Once on the ward the nurse said that should he continue to be stable, once he remembers how to feed and make noise, he will be allowed to go home. Remembering those days in nicu when feeding took forever, I looked at my boy and gave him a little team talk. He could do this. Easy. So I asked the nurse for a bottle and he battered his allowance. He did it again and again. He is now battering 150ml when he is only expected to take about 70ml every 3 hours. (Seriously a good thing. Rory was the bigger twin before this happened, he has lost quite a bit and now Austin is visibly bigger and weighs a whole pound more). Home is in sight we thought. 

Please excuse that writing this almost a week later, I can’t remember the exact days of the following events.

The next conversation we had with the consultant informed us that as Rory had been given lots of steroids, he had to be weaned off them and monitored for 48 hours before he was able to go home. This took us to Friday or possibly Monday. Steroids reduce the swelling of the windpipe and so the possibility was that the swelling would come back and cause more problems once the steroids were stopped. For a moment I scoffed at the inconvenience (I know that sounds shallow) of being in almost another week, but then realised that it could always be worse.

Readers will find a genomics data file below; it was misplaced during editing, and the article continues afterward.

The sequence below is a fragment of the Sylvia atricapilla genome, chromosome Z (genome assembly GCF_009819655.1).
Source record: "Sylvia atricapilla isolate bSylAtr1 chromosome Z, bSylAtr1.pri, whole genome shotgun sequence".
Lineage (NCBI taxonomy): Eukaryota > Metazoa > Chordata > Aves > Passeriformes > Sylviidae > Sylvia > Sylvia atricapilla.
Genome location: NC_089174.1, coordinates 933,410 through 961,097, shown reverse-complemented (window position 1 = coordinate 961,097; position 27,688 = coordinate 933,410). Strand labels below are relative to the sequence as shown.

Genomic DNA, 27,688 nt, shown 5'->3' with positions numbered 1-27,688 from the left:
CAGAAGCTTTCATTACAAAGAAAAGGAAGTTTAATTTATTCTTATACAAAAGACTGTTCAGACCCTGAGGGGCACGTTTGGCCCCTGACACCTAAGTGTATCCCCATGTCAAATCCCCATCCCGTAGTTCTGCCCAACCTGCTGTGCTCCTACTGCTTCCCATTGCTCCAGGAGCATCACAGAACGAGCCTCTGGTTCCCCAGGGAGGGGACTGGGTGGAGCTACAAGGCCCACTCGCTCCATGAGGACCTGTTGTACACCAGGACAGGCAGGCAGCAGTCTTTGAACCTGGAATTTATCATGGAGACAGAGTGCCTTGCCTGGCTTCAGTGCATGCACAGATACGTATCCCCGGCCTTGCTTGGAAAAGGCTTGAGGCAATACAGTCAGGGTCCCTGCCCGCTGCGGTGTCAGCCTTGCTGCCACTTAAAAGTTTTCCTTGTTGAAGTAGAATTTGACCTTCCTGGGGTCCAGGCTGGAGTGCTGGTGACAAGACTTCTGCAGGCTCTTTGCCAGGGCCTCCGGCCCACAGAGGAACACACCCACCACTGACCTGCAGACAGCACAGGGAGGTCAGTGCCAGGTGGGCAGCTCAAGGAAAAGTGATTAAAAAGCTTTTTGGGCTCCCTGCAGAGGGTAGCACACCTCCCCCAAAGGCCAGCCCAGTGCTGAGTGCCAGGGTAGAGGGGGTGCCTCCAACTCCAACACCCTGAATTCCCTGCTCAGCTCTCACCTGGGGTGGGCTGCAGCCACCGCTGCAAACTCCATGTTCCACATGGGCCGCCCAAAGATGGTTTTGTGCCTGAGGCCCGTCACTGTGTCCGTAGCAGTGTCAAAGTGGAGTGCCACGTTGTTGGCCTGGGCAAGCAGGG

Ironic really!

The next conversation with the consultant went a little bit like this…..

Consultant: I want you to have the lowest threshold possible for panic before bringing him in. This is not a broken arm or a temperature. This is a safe airway issue. It’s life or death. (Yes…she was THAT blunt).

Me: how likely is it that this will happen again?

Consultant: it’s nailed on. We will definitely do the same operation at least once more. Then there is the possibility of a tracheostomy.

Nurse: a Trachy is quite life changing. (Yeah….thanks for that)

Me: as he gets bigger will he grow out of this, will his windpipe get stronger.

Consultant: yes

Me: when? (Neither the consultant or specialist nurse could answer, nor give me a rough guide even though I begged for numbers and promised not to hold them to it)

So. Basically we are a sitting duck waiting for it to happen again and will be for years to come I guess. 

I have to say though that the specialist nurse has been AMAZING with me and Ash answering all of our questions. The funny thing is, we are rarely here together as we take it in turns, but yet our questions are, in the Drs words, consistent. High five to team work.